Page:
Selected Papers of the 39th International Conference on Formal Techniques for Distributed Objects, Components, and Systems (FORTE 2019)

Editors: Jorge A. Pérez and Nobuko Yoshida

1. Psi-Calculi Revisited: Connectivity and Compositionality

Johannes Åman Pohjola.
Psi-calculi is a parametric framework for process calculi similar to popularpi-calculus extensions such as the explicit fusion calculus, the appliedpi-calculus and the spi calculus. Mechanised proofs of standard algebraic andcongruence properties of bisimilarity apply to all calculi within theframework. A limitation of psi-calculi is that communication channels must besymmetric and transitive. In this paper, we give a new operational semantics topsi-calculi that allows us to lift these restrictions and simplify some of theproofs. The key technical innovation is to annotate transitions with aprovenance -- a description of the scope and channel they originate from. Wegive mechanised proofs that our extension is conservative, and that thestandard algebraic and congruence properties of strong and weak bisimilarityare maintained. We show correspondence with a reduction semantics and barbedbisimulation. We show how a pi-calculus with preorders that was previouslybeyond the scope of psi-calculi can be captured, and how to encode mixed choiceunder very strong quality criteria.

2. Correct and Efficient Antichain Algorithms for Refinement Checking

Maurice Laveaux ; Jan Friso Groote ; Tim A. C. Willemse.
The notion of refinement plays an important role in software engineering. Itis the basis of a stepwise development methodology in which the correctness ofa system can be established by proving, or computing, that a system refines itsspecification. Wang et al. describe algorithms based on antichains forefficiently deciding trace refinement, stable failures refinement andfailures-divergences refinement. We identify several issues pertaining to thesoundness and performance in these algorithms and propose new, correct,antichain-based algorithms. Using a number of experiments we show that ouralgorithms outperform the original ones in terms of running time and memoryusage. Furthermore, we show that additional run time improvements can beobtained by applying divergence-preserving branching bisimulation minimisation.

3. Output-sensitive Information flow analysis

Cristian Ene ; Laurent Mounier ; Marie-Laure Potet.
Constant-time programming is a countermeasure to prevent cache based attackswhere programs should not perform memory accesses that depend on secrets. Insome cases this policy can be safely relaxed if one can prove that the programdoes not leak more information than the public outputs of the computation. Wepropose a novel approach for verifying constant-time programming based on a newinformation flow property, called output-sensitive noninterference.Noninterference states that a public observer cannot learn anything about theprivate data. Since real systems need to intentionally declassify someinformation, this property is too strong in practice. In order to take intoaccount public outputs we proceed as follows: instead of using complex explicitdeclassification policies, we partition variables in three sets: input, outputand leakage variables. Then, we propose a typing system to statically checkthat leakage variables do not leak more information about the secret inputsthan the public normal output. The novelty of our approach is that we track thedependence of leakage variables with respect not only to the initial values ofinput variables (as in classical approaches for noninterference), but takingalso into account the final values of output variables. We adapted thisapproach to LLVM IR and we developed a prototype to verify LLVMimplementations.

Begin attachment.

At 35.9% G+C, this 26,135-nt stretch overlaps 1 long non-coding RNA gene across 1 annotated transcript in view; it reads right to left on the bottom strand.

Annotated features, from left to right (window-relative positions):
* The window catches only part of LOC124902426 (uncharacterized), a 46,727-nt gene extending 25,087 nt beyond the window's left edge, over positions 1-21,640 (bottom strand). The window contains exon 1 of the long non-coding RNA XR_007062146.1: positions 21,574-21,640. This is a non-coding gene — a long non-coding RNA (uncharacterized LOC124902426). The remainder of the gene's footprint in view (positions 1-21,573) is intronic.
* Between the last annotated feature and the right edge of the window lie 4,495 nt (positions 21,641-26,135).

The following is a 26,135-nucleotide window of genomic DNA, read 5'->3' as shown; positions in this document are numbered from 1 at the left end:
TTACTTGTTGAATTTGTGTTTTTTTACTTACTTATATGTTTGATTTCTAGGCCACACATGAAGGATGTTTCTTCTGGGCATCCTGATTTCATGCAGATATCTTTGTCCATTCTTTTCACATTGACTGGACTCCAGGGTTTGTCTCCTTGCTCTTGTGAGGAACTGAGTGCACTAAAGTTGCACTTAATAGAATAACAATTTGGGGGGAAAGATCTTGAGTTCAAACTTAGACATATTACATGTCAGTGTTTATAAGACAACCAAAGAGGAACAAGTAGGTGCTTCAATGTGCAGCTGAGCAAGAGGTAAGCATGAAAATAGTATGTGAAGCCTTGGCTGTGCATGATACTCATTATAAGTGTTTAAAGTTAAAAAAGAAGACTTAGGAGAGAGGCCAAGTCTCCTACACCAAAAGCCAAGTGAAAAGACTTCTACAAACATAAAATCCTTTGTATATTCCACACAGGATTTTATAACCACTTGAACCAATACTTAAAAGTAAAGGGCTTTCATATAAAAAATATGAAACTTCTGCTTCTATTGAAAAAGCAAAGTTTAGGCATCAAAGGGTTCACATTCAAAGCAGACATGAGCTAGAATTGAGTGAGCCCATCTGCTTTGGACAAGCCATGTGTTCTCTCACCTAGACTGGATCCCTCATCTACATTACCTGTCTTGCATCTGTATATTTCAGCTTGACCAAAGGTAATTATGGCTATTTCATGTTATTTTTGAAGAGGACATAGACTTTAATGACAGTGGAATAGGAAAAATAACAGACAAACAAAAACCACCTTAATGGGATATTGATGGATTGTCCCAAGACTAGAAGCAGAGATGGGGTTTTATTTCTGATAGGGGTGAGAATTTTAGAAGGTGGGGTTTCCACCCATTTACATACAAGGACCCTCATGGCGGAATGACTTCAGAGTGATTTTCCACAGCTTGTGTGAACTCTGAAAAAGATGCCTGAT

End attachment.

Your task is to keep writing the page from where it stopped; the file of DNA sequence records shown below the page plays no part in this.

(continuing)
4. Parametric updates in parametric timed automata

Étienne André ; Didier Lime ; Mathias Ramparison.
We introduce a new class of Parametric Timed Automata (PTAs) where we allowclocks to be compared to parameters in guards, as in classic PTAs, but also tobe updated to parameters. We focus here on the EF-emptiness problem: "is theset of parameter valuations for which some given location is reachable in theinstantiated timed automaton empty?". This problem is well-known to beundecidable for PTAs, and so it is for our extension. Nonetheless, if we updateall clocks each time we compare a clock with a parameter and each time weupdate a clock to a parameter, we obtain a syntactic subclass for which we candecide the EF-emptiness problem and even perform the exact synthesis of the setof rational valuations such that a given location is reachable. To the best ofour knowledge, this is the first non-trivial subclass of PTAs, actually evenextended with parametric updates, for which this is possible.